Explaining Depression to Children

As I am sure you are aware, one in three people have a (diagnosable) mental health condition. I add the word diagnosable as everyone has some sort of mental idiosyncrasy which doesn’t fit in with the “norm”, be it a phobia of spiders, having to wash the dishes in a particular order or always wanting to drive the same route to work.

I have depression with (currently well managed) health anxieties. Due to my health anxieties I have developed emetophobia to go alongside my arachnophobia and aviophobia. While I try very hard to keep my phobias hidden from my children, I am unable to completely hide, nor would I want to completely hide, my depression from them. I am a Time to Change Wales Champion and as such, I have pledged to do what I can to end the stigma of mental health conditions. This, in my opinion, means educating my children in an age appropriate manner as to why mummy and some of her friends are sadder than other people.

Using the word sad I know doesn’t cut it with depression, however as I said, I need to make my explanations age appropriate. My eldest son is 6 years old, my youngest is 2. I am also very aware that as my eldest is autistic, he is at higher risk of developing a comorbid mental health condition such as depression. It is therefore even more important that I don’t hide this from him, that he understands that it’s okay and pretty “normal” to have a mental health condition.

I know there will be people who disagree with me being open with them regarding this, who think that children should be protected and sheltered from the “bad things” in life. The problem with that is it further stigmatises mental health conditions. If I had to take tablets every morning for diabetes rather than depression, would the naysayers hold the same opinion? I also have coeliac disease, nobody bats an eyelid if I explain to my children that mummy can’t eat gluten because it makes her tummy poorly.

The fact that I provide my children with explanations for things rather than adopting the frankly unhelpful but more usual “because I say so” is fairly alien to many people anyway. It’s also imperative that I do as my eldest needs to know why things are, how things are and when things will be. If he doesn’t know these things or if I’m too vague, he either panics (as shown in behaviours such as repetitive questioning and chewing inedible objects); has a meltdown or completely shuts off from what you are saying. This method of approaching daily life, together with not hiding depression came together beautifully this afternoon.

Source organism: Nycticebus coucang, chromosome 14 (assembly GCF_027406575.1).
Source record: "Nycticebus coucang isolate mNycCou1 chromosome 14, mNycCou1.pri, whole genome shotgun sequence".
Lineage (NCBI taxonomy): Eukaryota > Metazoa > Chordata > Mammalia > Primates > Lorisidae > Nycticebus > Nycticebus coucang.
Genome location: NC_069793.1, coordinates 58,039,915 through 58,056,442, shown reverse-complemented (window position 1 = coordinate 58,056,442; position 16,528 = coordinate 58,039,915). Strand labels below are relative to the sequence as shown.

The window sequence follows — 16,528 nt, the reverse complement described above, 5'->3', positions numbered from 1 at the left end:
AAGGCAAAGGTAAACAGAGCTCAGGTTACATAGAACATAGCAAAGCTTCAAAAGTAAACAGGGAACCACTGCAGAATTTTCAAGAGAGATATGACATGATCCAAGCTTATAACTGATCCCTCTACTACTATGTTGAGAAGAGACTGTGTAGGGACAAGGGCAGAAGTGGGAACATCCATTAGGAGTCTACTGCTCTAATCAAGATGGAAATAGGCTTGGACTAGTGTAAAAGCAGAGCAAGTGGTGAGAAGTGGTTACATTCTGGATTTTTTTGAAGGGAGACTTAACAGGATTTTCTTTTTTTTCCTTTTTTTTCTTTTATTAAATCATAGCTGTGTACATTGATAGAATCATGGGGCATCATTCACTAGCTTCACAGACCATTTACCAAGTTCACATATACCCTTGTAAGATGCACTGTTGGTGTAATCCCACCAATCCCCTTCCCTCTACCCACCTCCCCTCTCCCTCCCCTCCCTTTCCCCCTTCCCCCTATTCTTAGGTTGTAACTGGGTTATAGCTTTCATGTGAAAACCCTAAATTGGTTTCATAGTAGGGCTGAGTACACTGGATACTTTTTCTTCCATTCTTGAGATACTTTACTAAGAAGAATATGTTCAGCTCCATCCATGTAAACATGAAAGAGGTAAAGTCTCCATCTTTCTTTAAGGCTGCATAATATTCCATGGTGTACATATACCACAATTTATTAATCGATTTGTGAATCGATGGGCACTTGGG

I was due to go to a friend’s house for a coffee and a catch up. She, like many others, suffers from depression. When I messaged her to see if it was still okay to come over her response was that while she technically wanted company, she just couldn’t face seeing anyone. This is both completely fair and reasonable and also very relatable.

When I told my eldest that our plans had changed, initially I just said that my friend doesn’t feel very well. This was too vague and he needed to know why she wasn’t well and also why that meant our plans had changed. My explanation was simple, his understanding complete:

Me: You know how mummy gets really sad sometimes and has something called depression?

Him: Yes

Me: Well, mummy’s friend also has depression and today she is feeling very sad and would rather be by herself.

Him: Like daddy gets sad?

Me: Not quite. Daddy does get sad but he doesn’t have depression, just like you get sad but don’t have depression. Mummy and some of her friends get sadder than that and sometimes find things that are normally easy really hard. This is why mummy’s friend wants to be on her own today and is why mummy gets very tired and sometimes doesn’t wash the dishes as much as she should.

Him: Oh, okay. <He gets on with his day>

In my opinion there is nothing inappropriate in that conversation, nor is there anything which could scare or worry him. He has accepted the change in plans, has learned a little about depression and knows that it happens to quite a few people he knows. However I am just one person. If more parents adopted this approach, if depression was talked about in schools in the same way bullying, sexual transmitted infections and eating disorders are, perhaps the next generation will have completely stamped out mental health stigma. While I realise that’s an idealist’s dream, I can’t see how it would do anything other than help.

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